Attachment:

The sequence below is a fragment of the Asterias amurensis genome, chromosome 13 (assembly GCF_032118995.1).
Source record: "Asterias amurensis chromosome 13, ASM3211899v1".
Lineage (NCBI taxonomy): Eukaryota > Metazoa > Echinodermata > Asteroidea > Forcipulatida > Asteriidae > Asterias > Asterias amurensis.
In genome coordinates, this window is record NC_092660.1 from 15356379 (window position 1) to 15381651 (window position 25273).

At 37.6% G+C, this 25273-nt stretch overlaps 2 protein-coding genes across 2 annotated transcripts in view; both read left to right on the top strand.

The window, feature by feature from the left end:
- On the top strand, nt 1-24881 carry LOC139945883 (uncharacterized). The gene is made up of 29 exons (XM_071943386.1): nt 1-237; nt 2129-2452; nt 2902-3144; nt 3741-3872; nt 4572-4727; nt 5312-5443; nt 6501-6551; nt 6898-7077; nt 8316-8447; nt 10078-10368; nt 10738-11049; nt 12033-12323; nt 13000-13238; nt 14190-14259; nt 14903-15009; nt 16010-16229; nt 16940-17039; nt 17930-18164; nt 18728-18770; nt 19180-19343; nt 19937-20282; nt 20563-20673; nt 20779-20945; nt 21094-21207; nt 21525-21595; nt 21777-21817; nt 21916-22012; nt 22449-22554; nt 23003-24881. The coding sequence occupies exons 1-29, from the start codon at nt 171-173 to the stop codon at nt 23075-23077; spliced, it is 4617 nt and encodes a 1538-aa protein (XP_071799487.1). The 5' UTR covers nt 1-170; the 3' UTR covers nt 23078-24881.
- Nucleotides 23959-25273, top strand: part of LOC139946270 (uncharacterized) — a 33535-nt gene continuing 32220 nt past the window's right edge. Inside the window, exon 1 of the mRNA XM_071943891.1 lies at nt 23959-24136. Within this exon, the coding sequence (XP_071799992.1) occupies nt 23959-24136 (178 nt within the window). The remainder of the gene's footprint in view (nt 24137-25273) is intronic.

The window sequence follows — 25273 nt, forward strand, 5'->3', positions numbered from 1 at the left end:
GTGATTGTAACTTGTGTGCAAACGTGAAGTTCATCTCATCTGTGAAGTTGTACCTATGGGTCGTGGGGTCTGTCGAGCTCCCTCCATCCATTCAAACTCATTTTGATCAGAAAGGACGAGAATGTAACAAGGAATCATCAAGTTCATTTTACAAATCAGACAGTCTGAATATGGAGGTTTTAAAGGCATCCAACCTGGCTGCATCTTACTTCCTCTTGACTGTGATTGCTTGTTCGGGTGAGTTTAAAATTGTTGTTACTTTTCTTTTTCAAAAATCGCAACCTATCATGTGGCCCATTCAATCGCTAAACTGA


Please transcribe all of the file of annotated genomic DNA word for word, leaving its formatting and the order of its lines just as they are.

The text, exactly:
The sequence below is a fragment of the Asterias amurensis genome, chromosome 13 (assembly GCF_032118995.1).
Source record: "Asterias amurensis chromosome 13, ASM3211899v1".
Lineage (NCBI taxonomy): Eukaryota > Metazoa > Echinodermata > Asteroidea > Forcipulatida > Asteriidae > Asterias > Asterias amurensis.
In genome coordinates, this window is record NC_092660.1 from 15356379 (window position 1) to 15381651 (window position 25273).

At 37.6% G+C, this 25273-nt stretch overlaps 2 protein-coding genes across 2 annotated transcripts in view; both read left to right on the top strand.

The window, feature by feature from the left end:
- On the top strand, nt 1-24881 carry LOC139945883 (uncharacterized). The gene is made up of 29 exons (XM_071943386.1): nt 1-237; nt 2129-2452; nt 2902-3144; nt 3741-3872; nt 4572-4727; nt 5312-5443; nt 6501-6551; nt 6898-7077; nt 8316-8447; nt 10078-10368; nt 10738-11049; nt 12033-12323; nt 13000-13238; nt 14190-14259; nt 14903-15009; nt 16010-16229; nt 16940-17039; nt 17930-18164; nt 18728-18770; nt 19180-19343; nt 19937-20282; nt 20563-20673; nt 20779-20945; nt 21094-21207; nt 21525-21595; nt 21777-21817; nt 21916-22012; nt 22449-22554; nt 23003-24881. The coding sequence occupies exons 1-29, from the start codon at nt 171-173 to the stop codon at nt 23075-23077; spliced, it is 4617 nt and encodes a 1538-aa protein (XP_071799487.1). The 5' UTR covers nt 1-170; the 3' UTR covers nt 23078-24881.
- Nucleotides 23959-25273, top strand: part of LOC139946270 (uncharacterized) — a 33535-nt gene continuing 32220 nt past the window's right edge. Inside the window, exon 1 of the mRNA XM_071943891.1 lies at nt 23959-24136. Within this exon, the coding sequence (XP_071799992.1) occupies nt 23959-24136 (178 nt within the window). The remainder of the gene's footprint in view (nt 24137-25273) is intronic.

The window sequence follows — 25273 nt, forward strand, 5'->3', positions numbered from 1 at the left end:
GTGATTGTAACTTGTGTGCAAACGTGAAGTTCATCTCATCTGTGAAGTTGTACCTATGGGTCGTGGGGTCTGTCGAGCTCCCTCCATCCATTCAAACTCATTTTGATCAGAAAGGACGAGAATGTAACAAGGAATCATCAAGTTCATTTTACAAATCAGACAGTCTGAATATGGAGGTTTTAAAGGCATCCAACCTGGCTGCATCTTACTTCCTCTTGACTGTGATTGCTTGTTCGGGTGAGTTTAAAATTGTTGTTACTTTTCTTTTTCAAAAATCGCAACCTATCATGTGGCCCATTCAATCGCTAAACTGA